Teaching Tactics That Require Active Thinking

The age and number of keiki (child/children) you have will determine how or when you can implement the following tactics.

I found that with four of us itʻs easier to implement these teaching tactics as opposed to just two of us.

Itʻs even better when Hubby/Daddy is home as this always helps to elevate our discussions and allows me to focus more on the role of a Questioner/Instructor.

The following is not an all inclusive or exclusive list. I have used it as a guide not just in our homeschool journey but as a way for our ohana (family) to have more meaningful and in-depth conversations about life in general.

11 Tactics to Encourage Active Thinking

Students (participants) should be routinely called upon to:

  1. Summarize or put into their own words what the teacher or another student has said.
  2. Elaborate on what they (themselves) have said.
  3. Relate the issue or content to their own knowledge and experience.
  4. Make connections between related concepts.
  5. Give examples to clarify or support what they have said.
  6. Restate the instructions or assignments in their own words.
  7. State the question at issue.
  8. Describe to what extent their point of view on the issue is different from or similar to the point of view of the instructor other students, the author, etc.
  9. Take a few minutes to write down any of the above.
  10. Write down the most pressing question on their mind at this point. The instructor then uses the above tactics to help student(s) reason through the questions.
  11. Discuss any of the above with a partner and then participate in a group discussion facilitated by the instructor.

Source: http://www.criticalthinking.org/pages/socratic-teaching/507

*Online article was free at the time I took these notes, however, if you would like to read the article now you must sign-up and pay for membership.

Is the Socratic Style of Teaching for Everyone?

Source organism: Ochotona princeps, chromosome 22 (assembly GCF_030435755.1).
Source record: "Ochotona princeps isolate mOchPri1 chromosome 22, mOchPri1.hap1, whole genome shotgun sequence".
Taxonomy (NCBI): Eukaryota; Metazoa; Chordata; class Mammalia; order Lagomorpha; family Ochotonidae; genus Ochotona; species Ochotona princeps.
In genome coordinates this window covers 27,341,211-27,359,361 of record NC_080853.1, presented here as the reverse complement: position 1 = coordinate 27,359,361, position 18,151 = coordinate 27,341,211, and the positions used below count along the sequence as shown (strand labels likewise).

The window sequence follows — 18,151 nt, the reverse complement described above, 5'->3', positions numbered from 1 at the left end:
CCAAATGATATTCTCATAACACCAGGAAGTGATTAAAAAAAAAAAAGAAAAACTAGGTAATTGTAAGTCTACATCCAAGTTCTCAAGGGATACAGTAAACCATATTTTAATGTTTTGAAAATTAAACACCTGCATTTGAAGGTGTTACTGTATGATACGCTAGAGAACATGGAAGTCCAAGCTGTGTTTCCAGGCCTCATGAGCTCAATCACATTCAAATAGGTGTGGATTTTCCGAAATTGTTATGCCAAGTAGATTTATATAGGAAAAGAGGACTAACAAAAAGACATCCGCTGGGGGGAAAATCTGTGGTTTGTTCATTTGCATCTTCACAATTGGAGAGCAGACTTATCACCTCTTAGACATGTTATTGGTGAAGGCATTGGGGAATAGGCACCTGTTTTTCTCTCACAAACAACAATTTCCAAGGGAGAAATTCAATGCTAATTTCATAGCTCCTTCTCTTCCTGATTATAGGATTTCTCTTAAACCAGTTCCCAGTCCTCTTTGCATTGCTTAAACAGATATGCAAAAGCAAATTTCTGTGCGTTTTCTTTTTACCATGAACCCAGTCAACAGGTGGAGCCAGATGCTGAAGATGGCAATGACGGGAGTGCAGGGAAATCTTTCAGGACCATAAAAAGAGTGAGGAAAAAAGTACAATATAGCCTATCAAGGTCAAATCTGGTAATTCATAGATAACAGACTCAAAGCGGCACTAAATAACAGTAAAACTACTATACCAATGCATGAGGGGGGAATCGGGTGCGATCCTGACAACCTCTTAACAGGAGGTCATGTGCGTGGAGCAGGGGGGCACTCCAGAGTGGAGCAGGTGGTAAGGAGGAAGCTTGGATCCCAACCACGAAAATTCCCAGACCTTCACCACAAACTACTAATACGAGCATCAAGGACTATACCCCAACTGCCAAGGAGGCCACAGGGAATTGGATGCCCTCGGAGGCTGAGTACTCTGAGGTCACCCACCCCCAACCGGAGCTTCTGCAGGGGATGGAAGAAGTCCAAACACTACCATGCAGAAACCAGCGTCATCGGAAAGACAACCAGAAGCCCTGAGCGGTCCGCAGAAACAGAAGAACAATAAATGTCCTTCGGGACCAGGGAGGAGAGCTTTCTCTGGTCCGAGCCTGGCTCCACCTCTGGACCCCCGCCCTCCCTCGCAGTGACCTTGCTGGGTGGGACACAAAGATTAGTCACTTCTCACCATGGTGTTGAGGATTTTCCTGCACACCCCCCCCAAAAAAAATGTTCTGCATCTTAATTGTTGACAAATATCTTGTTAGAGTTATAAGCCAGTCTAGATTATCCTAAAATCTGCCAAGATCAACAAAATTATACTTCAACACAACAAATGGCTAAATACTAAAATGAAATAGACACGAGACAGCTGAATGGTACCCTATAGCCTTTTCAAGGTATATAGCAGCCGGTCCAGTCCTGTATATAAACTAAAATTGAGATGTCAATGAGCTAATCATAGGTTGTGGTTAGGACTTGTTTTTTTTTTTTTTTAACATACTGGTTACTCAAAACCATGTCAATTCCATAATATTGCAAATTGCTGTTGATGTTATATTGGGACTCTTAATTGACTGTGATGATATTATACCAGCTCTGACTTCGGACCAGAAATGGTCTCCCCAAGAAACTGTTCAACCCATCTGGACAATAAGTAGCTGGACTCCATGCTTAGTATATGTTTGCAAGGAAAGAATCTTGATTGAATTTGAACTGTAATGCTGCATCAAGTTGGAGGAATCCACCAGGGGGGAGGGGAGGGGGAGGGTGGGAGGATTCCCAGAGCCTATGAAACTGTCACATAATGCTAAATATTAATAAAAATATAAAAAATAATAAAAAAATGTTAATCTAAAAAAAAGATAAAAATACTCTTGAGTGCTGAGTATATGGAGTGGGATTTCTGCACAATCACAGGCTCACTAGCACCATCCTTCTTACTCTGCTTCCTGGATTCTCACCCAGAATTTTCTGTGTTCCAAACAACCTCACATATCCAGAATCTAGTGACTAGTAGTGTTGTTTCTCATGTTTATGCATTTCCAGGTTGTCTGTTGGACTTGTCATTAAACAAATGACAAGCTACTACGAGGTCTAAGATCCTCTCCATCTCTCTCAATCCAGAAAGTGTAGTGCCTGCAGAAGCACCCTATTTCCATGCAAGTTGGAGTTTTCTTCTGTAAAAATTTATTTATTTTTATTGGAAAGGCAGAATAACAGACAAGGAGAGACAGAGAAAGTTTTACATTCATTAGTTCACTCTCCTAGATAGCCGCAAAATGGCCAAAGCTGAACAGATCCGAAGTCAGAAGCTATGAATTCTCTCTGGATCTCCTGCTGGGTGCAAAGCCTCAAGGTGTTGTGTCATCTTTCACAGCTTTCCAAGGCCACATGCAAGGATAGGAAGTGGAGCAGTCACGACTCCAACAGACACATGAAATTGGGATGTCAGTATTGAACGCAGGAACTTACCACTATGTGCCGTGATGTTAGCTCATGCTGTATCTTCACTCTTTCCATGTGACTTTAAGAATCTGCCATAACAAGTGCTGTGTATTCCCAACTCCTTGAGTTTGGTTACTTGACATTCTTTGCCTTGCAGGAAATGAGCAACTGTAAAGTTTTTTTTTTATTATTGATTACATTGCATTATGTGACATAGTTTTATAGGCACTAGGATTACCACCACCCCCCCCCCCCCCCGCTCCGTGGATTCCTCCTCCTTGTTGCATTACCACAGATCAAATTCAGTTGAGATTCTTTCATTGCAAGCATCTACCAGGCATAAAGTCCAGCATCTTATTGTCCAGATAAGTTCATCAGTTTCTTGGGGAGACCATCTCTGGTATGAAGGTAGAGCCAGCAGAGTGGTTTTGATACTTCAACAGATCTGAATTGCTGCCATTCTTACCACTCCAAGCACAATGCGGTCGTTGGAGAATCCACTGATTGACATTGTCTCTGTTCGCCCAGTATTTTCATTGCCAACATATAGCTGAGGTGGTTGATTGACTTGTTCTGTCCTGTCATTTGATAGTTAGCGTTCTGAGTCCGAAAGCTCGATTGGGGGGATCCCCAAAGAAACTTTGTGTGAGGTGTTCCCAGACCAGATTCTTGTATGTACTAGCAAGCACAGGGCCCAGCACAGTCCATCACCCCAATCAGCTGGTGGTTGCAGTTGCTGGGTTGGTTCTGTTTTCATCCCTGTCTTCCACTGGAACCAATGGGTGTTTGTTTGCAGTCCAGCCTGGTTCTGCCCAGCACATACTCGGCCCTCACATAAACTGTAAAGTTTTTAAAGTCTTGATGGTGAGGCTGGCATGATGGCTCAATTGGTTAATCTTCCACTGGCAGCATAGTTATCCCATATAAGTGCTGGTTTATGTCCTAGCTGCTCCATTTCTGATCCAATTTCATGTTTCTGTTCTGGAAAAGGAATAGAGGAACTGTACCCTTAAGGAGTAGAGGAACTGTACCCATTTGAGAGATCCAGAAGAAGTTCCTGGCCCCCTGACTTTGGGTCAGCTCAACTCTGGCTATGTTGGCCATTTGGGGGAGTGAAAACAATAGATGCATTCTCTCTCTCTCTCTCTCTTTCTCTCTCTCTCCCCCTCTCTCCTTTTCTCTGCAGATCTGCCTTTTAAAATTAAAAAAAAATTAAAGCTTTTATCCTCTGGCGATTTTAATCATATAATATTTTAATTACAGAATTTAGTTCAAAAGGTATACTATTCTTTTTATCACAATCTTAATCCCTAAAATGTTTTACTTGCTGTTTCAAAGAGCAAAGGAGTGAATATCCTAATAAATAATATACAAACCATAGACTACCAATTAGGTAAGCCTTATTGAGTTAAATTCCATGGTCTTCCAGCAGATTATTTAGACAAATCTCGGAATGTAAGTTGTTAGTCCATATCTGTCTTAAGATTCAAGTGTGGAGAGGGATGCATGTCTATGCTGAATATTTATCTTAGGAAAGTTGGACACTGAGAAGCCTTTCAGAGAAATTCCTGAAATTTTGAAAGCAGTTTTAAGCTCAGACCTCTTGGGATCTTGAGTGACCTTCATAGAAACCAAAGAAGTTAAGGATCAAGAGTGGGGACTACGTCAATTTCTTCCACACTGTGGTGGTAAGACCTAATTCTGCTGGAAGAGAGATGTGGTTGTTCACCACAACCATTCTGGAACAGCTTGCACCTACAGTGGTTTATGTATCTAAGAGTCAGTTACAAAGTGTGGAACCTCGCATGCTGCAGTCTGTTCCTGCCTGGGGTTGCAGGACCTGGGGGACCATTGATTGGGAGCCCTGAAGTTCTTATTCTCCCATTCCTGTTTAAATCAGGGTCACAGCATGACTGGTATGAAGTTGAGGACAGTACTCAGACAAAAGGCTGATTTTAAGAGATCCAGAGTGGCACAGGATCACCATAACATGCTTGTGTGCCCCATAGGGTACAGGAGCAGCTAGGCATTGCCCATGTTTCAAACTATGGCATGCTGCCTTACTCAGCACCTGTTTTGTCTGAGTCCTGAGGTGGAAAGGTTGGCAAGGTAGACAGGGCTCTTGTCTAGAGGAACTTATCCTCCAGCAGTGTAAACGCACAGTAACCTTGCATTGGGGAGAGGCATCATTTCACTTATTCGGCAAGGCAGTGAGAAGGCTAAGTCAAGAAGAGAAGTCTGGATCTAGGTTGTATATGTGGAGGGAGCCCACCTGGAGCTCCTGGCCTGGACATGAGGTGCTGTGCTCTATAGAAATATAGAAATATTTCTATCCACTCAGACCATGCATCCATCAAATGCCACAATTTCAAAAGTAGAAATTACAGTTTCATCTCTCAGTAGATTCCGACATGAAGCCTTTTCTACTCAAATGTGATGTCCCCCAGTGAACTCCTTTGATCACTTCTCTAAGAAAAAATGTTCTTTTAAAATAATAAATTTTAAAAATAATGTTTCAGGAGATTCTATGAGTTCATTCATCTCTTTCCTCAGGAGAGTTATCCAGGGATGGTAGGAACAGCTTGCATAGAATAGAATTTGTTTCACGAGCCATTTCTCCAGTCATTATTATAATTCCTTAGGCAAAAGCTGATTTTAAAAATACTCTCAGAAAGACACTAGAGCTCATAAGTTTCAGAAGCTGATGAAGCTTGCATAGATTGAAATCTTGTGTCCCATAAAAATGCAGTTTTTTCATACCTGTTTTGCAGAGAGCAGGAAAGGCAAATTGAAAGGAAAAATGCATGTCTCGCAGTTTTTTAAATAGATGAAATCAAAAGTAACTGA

Well maybe yes and maybe no. To be honest I donʻt know the answer for that question. However I would like to challenge you and ask the following questions:

~ Does the Socratic Method have something to teach everyone? And can everyone learn something from a Socratic Method of teaching?

I wish you all the best on your Homeschool journey wherever you might be in that process. Until next time!

Rebecca Canevali

About the author

Aloha, Becca here with some quick get to know me info. I was born and raised in Hawaiʻi. Growing up I learned to dance hula, surf, fish, and dive. Iʻve even sailed on a traditional double-hulled canoe (waʻa kau lua) to gain my high school science credits.

Related Posts

There are many instances when homeschooling needs structure and routine. Here’s why child-led learning can’t happen all the time.

Lorraine Quinones

Kindness is a virtue that most parents want to instill in their children. Here are some ways to weave it into your homeschooling curriculum.

Devany LeDrew

Homeschooling a gifted middle school child comes with both rewards and challenges. Here’s how one mom navigates the journey with her son.

DeShaun Silas

Leave a Reply

Your email address will not be published. Required fields are marked

This site uses Akismet to reduce spam. Learn how your comment data is processed.

{"email":"Email address invalid","url":"Website address invalid","required":"Required field missing"}

©2024 iHomeschool Network